'Gross violations of civil liberties by authorities requires that a federal public inquiry be called.' - Paul Cavalluzzo.
Toronto (12 Nov. 2010) - “Canada has rarely seen such shocking and appalling disrespect for the fundamental principles of law as during the G20,” says Paul Cavalluzzo, a respected labour lawyer and board member of the Canadian Foundation on Labour Rights (CFHR).
Cavalluzzo’s remarks were made at hearings on the mass arrests and police violence that occurred last June at the G20 summit in Toronto. The hearings have been organized by the National Union of Public and General Employees (NUPGE) and the Canadian Civil Liberties Association (CCLA).
|Paul Cavalluzzo at G20 hearings in Toronto.|
Cavalluzzo addressed what he called a “significant undermining" of three fundamental principles of laws that also uphold important Canadian values: "transparency, accountability and rule of law."
He was also critical of an “absolute lack of transparency” by the Ontario cabinet in passing a regulation under the World War II legislation, the Public Works Protection Act, giving police arbitrary and unrestrained powers to arrest without a warrant.
The use of the act in this fashion would not stand up to a constitutional challenge in the courts, Cavalluzzo said.
“This regulation was passed in secret by cabinet without any public pronouncement. It only came to public attention a few days before the G20 when someone was arrested for the first time under the legislation.”
Cavalluzzo said that when the CCLA and other groups met with the police in the weeks leading up to the summit to deal with the scope of potential protests, no mention of the regulation was made.
"I was dealing with them as their lawyer. At no time was I advised. I would have challenged the constitutionality of this legislation if I had been advised,” Cavalluzzo said.
On the second principle of accountability, Cavalluzzo said “the government failed miserably.”
“What I saw after the G20 weekend was the chief of the Toronto Police Service (TPS) justifying what the police did and the powers they were given under the law. It's up to the politicians to justify why they gave them these powers."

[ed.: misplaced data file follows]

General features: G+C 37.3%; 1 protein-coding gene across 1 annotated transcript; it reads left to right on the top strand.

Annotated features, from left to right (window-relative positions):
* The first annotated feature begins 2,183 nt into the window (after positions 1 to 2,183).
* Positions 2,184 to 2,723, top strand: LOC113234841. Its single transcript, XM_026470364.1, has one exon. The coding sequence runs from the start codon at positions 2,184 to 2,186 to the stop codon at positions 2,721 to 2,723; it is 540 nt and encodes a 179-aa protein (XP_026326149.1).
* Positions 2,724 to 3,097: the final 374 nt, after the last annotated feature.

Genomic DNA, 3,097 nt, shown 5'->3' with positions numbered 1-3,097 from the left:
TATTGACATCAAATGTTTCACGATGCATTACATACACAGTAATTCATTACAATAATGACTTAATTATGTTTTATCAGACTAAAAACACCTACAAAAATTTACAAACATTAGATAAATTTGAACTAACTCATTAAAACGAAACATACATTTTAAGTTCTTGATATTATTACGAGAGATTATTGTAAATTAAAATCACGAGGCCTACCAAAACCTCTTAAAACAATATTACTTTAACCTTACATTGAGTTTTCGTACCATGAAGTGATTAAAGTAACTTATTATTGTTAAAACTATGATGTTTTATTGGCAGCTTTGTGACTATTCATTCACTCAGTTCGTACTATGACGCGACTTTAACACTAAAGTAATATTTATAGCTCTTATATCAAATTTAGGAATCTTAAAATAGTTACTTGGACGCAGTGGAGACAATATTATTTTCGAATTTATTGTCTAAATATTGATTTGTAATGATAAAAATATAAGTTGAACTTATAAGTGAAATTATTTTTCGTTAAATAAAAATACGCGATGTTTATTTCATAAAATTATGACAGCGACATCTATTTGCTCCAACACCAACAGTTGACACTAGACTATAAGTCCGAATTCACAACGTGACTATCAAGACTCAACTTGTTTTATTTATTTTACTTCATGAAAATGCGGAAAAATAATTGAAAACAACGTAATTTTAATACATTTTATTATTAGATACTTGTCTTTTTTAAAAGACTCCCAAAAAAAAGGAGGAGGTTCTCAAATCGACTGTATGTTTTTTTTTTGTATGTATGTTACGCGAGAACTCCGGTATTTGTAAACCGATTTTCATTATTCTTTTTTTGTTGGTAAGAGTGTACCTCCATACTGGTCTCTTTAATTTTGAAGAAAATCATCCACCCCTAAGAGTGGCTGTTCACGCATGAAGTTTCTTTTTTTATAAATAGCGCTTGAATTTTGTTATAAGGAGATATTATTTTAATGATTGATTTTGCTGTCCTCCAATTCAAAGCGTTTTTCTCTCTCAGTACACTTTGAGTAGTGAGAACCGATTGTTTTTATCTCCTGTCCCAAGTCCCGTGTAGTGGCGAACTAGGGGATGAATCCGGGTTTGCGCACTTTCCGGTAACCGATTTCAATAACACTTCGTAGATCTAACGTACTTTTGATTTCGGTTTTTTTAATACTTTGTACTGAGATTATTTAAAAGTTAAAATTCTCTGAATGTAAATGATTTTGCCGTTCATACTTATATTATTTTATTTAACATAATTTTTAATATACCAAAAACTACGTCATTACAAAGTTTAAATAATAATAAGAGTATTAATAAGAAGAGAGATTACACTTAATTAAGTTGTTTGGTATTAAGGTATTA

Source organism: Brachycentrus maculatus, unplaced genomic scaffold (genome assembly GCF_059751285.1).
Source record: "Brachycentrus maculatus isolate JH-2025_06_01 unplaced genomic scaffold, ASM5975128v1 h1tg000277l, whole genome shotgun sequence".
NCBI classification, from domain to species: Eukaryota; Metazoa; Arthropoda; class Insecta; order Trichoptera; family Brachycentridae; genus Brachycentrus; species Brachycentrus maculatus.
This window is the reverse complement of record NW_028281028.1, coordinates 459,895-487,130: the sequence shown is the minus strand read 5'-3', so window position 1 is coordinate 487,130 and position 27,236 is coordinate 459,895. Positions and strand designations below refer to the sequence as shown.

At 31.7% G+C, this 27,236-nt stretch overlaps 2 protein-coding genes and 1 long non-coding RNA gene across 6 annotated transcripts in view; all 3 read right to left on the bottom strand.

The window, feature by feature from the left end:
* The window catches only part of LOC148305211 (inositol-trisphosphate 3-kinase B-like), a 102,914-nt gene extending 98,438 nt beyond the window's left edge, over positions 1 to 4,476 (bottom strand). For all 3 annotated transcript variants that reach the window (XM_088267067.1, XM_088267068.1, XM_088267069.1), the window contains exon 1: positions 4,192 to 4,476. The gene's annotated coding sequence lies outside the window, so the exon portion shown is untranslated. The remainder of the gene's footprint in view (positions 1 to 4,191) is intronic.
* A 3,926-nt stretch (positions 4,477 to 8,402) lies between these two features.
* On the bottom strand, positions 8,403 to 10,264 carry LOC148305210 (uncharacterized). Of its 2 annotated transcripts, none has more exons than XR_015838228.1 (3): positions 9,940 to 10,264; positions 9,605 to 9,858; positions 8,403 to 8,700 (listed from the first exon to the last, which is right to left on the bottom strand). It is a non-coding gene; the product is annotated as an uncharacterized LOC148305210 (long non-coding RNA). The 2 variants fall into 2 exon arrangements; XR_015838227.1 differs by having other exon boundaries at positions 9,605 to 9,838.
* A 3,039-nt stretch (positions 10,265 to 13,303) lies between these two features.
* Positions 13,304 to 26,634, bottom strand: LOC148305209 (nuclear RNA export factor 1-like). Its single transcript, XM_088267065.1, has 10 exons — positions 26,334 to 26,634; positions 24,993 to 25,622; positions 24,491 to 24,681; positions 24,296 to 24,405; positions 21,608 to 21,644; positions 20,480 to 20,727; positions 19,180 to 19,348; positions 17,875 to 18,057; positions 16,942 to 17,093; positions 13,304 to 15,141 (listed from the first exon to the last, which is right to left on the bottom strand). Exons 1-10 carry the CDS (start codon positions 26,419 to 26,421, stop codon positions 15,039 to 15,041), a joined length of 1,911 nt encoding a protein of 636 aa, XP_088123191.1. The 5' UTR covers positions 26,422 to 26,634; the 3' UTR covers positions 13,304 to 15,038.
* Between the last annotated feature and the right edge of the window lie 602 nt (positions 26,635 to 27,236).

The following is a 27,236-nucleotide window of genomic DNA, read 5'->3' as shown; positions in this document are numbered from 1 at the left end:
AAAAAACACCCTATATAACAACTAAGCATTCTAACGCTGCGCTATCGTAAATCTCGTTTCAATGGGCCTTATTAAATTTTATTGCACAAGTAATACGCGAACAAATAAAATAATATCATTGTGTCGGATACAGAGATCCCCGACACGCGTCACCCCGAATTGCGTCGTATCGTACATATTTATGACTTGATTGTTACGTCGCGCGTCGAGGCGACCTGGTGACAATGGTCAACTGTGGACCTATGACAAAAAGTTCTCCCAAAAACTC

Neither the premier nor the attorney general's office would answer questions following the G20, he noted. Their explanation that it was "a police matter' was a "nonsensical justification" at the time, Cavalluzzo argued, adding that "there has not been to this day political accountability for what's occurred."
He also discussed the rule of law and one of the main tenets of the justice system – that police may only detain a citizen on reasonable and probable grounds that the individual has committed an offence.
“These kinds of restraints are necessary on the police or we will be a police state. The end doesn't justify the means.... we had hundreds of innocent people detained and not charged,” Cavalluzzo said.
“The kind of excessive and arbitrary power that the police exercised is shocking and appalling in this day and age. What is more shocking is that no one has come forward to be accountable for this (abuse) of the rule of law. Civil liberties should not be suspended. The police said this was unexpected. It was not. They simply over-reacted to the events”.
Federal inquiry needed
Cavalluzzo told of a young lawyer with his firm who was stationed outside a detention centre in order to advise people who were arrested of their legal rights. The lawyer was also arrested and put in a small cell with 24 other people, Cavalluzzo said.
"His hands were tied for 20 hours. He was given three small cups of water and wasn't allowed to call counsel or his parents to tell them that he was in jail. All the while he was taunted by the police, 'Have you learned your lesson?'' Cavalluzzo said.
"For what?" he asked. "For giving someone legal advice?”
Cavalluzzo said a federal independent public inquiry should be called to investigate what happened at the summit. An inquiry is needed not only to ensure accountability in the wake of the appalling events that occurred but to ensure that no government in the future will again "gamble with the freedoms we take for granted.”
The National Union of Public and General Employees (NUPGE) is one of Canada's largest labour organizations with over 340,000 members. Our mission is to improve the lives of working families and to build a stronger Canada by ensuring our common wealth is used for the common good. NUPGE
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